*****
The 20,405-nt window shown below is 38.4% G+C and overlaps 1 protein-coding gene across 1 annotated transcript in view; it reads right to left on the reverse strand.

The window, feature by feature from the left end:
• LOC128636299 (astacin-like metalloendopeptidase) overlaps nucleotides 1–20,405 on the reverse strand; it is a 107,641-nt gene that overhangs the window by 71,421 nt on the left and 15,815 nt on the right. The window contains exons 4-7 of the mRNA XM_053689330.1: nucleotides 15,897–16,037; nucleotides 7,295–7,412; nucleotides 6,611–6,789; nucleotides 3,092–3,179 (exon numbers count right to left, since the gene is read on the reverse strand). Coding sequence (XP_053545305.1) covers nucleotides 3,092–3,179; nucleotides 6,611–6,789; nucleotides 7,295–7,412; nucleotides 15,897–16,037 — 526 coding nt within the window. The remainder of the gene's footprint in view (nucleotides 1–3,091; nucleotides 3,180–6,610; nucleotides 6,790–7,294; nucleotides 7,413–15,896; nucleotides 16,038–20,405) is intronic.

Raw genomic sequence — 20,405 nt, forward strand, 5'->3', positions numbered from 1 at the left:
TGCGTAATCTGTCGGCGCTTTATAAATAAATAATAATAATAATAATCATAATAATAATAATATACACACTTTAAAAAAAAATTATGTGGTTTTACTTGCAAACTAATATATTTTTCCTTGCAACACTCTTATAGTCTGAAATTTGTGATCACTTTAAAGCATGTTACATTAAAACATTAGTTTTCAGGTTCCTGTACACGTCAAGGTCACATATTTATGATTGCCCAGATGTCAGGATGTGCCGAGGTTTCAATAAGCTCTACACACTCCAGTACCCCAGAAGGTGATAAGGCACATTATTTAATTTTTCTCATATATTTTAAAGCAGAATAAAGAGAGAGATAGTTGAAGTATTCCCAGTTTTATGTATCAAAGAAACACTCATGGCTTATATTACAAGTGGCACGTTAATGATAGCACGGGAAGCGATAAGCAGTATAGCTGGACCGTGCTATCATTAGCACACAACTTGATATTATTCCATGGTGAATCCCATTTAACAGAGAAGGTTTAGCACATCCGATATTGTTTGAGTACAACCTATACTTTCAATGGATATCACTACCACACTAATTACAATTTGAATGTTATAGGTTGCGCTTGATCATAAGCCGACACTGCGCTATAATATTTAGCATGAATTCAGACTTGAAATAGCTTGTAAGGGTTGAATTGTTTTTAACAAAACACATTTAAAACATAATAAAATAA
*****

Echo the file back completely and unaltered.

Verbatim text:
The 20,405-nt window shown below is 38.4% G+C and overlaps 1 protein-coding gene across 1 annotated transcript in view; it reads right to left on the reverse strand.

The window, feature by feature from the left end:
• LOC128636299 (astacin-like metalloendopeptidase) overlaps nucleotides 1–20,405 on the reverse strand; it is a 107,641-nt gene that overhangs the window by 71,421 nt on the left and 15,815 nt on the right. The window contains exons 4-7 of the mRNA XM_053689330.1: nucleotides 15,897–16,037; nucleotides 7,295–7,412; nucleotides 6,611–6,789; nucleotides 3,092–3,179 (exon numbers count right to left, since the gene is read on the reverse strand). Coding sequence (XP_053545305.1) covers nucleotides 3,092–3,179; nucleotides 6,611–6,789; nucleotides 7,295–7,412; nucleotides 15,897–16,037 — 526 coding nt within the window. The remainder of the gene's footprint in view (nucleotides 1–3,091; nucleotides 3,180–6,610; nucleotides 6,790–7,294; nucleotides 7,413–15,896; nucleotides 16,038–20,405) is intronic.

Raw genomic sequence — 20,405 nt, forward strand, 5'->3', positions numbered from 1 at the left:
TGCGTAATCTGTCGGCGCTTTATAAATAAATAATAATAATAATAATCATAATAATAATAATATACACACTTTAAAAAAAAATTATGTGGTTTTACTTGCAAACTAATATATTTTTCCTTGCAACACTCTTATAGTCTGAAATTTGTGATCACTTTAAAGCATGTTACATTAAAACATTAGTTTTCAGGTTCCTGTACACGTCAAGGTCACATATTTATGATTGCCCAGATGTCAGGATGTGCCGAGGTTTCAATAAGCTCTACACACTCCAGTACCCCAGAAGGTGATAAGGCACATTATTTAATTTTTCTCATATATTTTAAAGCAGAATAAAGAGAGAGATAGTTGAAGTATTCCCAGTTTTATGTATCAAAGAAACACTCATGGCTTATATTACAAGTGGCACGTTAATGATAGCACGGGAAGCGATAAGCAGTATAGCTGGACCGTGCTATCATTAGCACACAACTTGATATTATTCCATGGTGAATCCCATTTAACAGAGAAGGTTTAGCACATCCGATATTGTTTGAGTACAACCTATACTTTCAATGGATATCACTACCACACTAATTACAATTTGAATGTTATAGGTTGCGCTTGATCATAAGCCGACACTGCGCTATAATATTTAGCATGAATTCAGACTTGAAATAGCTTGTAAGGGTTGAATTGTTTTTAACAAAACACATTTAAAACATAATAAAATAA